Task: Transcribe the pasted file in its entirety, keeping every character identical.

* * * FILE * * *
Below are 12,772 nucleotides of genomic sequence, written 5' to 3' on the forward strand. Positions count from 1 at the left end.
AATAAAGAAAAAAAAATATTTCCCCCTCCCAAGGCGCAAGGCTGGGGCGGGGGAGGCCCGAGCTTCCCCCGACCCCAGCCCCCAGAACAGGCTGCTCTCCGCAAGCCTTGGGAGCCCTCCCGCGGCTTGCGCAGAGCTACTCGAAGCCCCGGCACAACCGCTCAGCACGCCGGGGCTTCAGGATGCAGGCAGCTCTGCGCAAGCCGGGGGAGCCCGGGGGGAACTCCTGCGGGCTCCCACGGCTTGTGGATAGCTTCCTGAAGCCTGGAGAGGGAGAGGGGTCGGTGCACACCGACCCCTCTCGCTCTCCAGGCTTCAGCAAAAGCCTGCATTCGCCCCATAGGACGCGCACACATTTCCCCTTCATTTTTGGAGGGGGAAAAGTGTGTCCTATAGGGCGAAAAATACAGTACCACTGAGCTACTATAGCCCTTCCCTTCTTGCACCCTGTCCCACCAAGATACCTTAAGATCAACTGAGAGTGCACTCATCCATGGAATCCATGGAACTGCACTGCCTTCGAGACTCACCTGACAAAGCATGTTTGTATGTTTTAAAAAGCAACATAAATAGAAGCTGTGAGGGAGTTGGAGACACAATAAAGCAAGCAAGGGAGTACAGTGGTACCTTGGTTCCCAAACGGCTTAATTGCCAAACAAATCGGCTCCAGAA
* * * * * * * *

Below are 12,772 nucleotides of genomic sequence, written 5' to 3' on the forward strand. Positions count from 1 at the left end.
AATAAAGAAAAAAAAATATTTCCCCCTCCCAAGGCGCAAGGCTGGGGCGGGGGAGGCCCGAGCTTCCCCCGACCCCAGCCCCCAGAACAGGCTGCTCTCCGCAAGCCTTGGGAGCCCTCCCGCGGCTTGCGCAGAGCTACTCGAAGCCCCGGCACAACCGCTCAGCACGCCGGGGCTTCAGGATGCAGGCAGCTCTGCGCAAGCCGGGGGAGCCCGGGGGGAACTCCTGCGGGCTCCCACGGCTTGTGGATAGCTTCCTGAAGCCTGGAGAGGGAGAGGGGTCGGTGCACACCGACCCCTCTCGCTCTCCAGGCTTCAGCAAAAGCCTGCATTCGCCCCATAGGACGCGCACACATTTCCCCTTCATTTTTGGAGGGGGAAAAGTGTGTCCTATAGGGCGAAAAATACAGTACCACTGAGCTACTATAGCCCTTCCCTTCTTGCACCCTGTCCCACCAAGATACCTTAAGATCAACTGAGAGTGCACTCATCCATGGAATCCATGGAACTGCACTGCCTTCGAGACTCACCTGACAAAGCATGTTTGTATGTTTTAAAAAGCAACATAAATAGAAGCTGTGAGGGAGTTGGAGACACAATAAAGCAAGCAAGGGAGTACAGTGGTACCTTGGTTCCCAAACGGCTTAATTGCCAAACAAATCGGCTCCAGAA